Background: A community-based medical education (CBME) curriculum may provide opportunities to learn about the social determinants of health (SDH) by encouraging reflection on context, but the categories that students can learn about and their level of reflection are unclear. We aimed to analyze medical students’ understanding and level of reflection about SDH in a CBME curriculum. Methods: Study design: General inductive approach for qualitative data analysis. Education Program: All 5th-year and 6th-year medical students at the University of Tsukuba School of Medicine in Japan who completed a mandatory 4-week clinical clerkship in general medicine and primary care during October 2018 and May 2019 were included. The curriculum included 3 weeks of rotations in community clinics and hospitals in suburban and rural areas of Ibaraki Prefecture. On the first day, students learned about SDH through a lecture and a group activity. As an SDH assignment, they were instructed to prepare a structural case description using the Solid Facts framework based on encounters during the curriculum. On the final day, they submitted the structural reflection report. Analysis: Content analysis was based on the Solid Facts framework. Levels of reflection were categorized as reflective, analytical, or descriptive. Results: We analyzed 113 SDH case descriptions and 118 reports. On the SDH assignments, the students frequently reported on social support (85%), stress (75%), and food (58%), but less frequently on early life (15%), unemployment (14%), and social gradient (6%). Of the 118 reports, 2 were reflective, 9 were analytical, and 36 were descriptive. The others were not evaluable. Conclusions: The CBME curriculum enabled medical students to understand the factors of SDH to some extent. Further work is needed to deepen their levels of reflection.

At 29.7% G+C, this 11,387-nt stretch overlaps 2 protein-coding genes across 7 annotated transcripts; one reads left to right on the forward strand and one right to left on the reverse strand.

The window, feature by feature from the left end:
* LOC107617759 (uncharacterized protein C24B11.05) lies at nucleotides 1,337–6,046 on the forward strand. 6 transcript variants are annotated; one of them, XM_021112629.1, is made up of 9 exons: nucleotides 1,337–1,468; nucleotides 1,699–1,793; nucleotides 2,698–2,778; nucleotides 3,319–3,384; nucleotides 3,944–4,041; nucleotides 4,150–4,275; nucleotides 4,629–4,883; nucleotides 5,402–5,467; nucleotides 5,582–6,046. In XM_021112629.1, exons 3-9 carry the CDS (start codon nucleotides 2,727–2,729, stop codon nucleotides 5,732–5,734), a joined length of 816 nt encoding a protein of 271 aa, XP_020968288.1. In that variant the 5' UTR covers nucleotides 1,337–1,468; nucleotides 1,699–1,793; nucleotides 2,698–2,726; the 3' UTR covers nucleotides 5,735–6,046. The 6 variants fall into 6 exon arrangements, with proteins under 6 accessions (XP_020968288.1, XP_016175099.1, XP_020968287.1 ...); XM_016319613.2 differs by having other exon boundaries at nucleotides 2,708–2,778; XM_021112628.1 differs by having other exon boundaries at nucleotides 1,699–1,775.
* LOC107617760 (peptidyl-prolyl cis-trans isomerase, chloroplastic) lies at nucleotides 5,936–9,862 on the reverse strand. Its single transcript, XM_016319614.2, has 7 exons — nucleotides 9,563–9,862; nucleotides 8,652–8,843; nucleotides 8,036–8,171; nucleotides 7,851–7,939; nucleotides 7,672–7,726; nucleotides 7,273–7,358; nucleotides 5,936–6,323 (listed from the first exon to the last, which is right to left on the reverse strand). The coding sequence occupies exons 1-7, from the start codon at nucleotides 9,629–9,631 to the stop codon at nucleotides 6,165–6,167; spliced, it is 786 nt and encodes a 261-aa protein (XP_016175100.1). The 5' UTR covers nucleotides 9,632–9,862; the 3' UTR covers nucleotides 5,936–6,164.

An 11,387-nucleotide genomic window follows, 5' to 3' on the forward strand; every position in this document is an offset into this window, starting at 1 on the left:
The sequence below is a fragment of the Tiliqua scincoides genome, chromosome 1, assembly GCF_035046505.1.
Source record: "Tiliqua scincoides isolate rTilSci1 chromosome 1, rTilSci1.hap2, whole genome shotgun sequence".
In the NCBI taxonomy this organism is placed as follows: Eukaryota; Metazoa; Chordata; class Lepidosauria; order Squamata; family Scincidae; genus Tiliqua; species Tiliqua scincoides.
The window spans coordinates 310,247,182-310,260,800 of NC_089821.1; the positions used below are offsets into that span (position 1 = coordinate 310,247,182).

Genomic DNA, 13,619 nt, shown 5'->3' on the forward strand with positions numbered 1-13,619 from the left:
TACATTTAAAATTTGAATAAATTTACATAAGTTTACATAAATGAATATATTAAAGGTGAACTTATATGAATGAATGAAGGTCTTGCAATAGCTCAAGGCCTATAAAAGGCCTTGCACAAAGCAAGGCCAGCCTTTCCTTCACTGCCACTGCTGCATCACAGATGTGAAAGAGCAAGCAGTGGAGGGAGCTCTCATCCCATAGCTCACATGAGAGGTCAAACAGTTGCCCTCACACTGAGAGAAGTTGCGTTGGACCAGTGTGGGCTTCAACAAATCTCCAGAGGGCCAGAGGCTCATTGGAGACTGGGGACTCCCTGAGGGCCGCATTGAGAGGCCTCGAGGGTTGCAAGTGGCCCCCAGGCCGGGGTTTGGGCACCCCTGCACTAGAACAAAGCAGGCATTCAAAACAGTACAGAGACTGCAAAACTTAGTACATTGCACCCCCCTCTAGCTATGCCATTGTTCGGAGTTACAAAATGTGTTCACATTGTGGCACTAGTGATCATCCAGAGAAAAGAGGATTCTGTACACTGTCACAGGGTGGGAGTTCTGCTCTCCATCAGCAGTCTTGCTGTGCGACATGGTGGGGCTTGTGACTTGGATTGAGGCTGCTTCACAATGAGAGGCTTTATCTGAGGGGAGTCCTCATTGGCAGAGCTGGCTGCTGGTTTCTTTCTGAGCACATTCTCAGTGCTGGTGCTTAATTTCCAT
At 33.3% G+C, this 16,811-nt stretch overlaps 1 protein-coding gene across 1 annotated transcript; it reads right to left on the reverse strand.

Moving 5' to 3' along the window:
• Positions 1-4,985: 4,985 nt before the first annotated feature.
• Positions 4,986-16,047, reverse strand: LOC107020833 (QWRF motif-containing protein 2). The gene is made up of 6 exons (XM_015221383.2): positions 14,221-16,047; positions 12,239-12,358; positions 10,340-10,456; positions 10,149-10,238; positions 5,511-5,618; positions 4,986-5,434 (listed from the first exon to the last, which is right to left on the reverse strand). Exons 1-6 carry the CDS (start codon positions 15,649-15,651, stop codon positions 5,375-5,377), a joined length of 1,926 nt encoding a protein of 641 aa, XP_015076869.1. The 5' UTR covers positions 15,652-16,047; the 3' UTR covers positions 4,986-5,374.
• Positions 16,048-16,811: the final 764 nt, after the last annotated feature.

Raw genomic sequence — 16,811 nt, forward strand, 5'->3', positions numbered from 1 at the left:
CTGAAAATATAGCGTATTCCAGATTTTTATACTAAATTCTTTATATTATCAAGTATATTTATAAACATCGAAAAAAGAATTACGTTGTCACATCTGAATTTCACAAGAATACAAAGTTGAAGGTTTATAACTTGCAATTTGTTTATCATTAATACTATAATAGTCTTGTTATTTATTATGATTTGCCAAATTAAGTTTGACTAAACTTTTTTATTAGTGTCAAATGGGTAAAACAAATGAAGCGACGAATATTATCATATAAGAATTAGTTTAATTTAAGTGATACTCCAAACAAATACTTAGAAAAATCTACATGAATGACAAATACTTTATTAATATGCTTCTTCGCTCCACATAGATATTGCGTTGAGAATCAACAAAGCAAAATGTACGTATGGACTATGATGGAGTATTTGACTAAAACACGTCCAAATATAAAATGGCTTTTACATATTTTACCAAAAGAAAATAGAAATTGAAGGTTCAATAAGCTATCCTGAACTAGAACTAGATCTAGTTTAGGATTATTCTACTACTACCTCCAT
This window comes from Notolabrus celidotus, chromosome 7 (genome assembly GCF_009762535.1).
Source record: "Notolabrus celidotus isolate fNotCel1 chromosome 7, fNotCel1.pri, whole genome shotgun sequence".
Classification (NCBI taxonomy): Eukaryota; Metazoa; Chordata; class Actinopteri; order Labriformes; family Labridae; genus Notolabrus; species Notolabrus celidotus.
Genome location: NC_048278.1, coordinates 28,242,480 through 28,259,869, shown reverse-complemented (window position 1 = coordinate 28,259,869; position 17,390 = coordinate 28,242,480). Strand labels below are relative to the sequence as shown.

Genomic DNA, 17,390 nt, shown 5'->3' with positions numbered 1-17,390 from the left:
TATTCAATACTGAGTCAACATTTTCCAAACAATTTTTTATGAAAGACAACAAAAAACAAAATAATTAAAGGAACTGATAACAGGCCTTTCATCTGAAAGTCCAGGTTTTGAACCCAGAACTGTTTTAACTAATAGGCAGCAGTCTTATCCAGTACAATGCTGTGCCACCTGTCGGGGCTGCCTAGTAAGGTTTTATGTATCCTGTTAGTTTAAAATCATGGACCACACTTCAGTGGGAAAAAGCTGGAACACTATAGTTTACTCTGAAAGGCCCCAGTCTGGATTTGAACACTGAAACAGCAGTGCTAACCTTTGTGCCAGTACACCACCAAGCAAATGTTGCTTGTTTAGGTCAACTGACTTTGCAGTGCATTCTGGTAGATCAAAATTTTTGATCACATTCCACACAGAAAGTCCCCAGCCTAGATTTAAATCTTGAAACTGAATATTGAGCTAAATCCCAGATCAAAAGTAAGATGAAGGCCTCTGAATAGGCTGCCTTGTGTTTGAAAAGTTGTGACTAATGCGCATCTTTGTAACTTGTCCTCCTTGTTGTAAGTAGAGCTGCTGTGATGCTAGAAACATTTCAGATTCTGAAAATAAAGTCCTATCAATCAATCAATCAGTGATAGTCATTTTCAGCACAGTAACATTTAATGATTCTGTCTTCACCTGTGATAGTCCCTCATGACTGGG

- Community based education
- Primary care education
- Social determinants of health
ASJC Scopus subject areas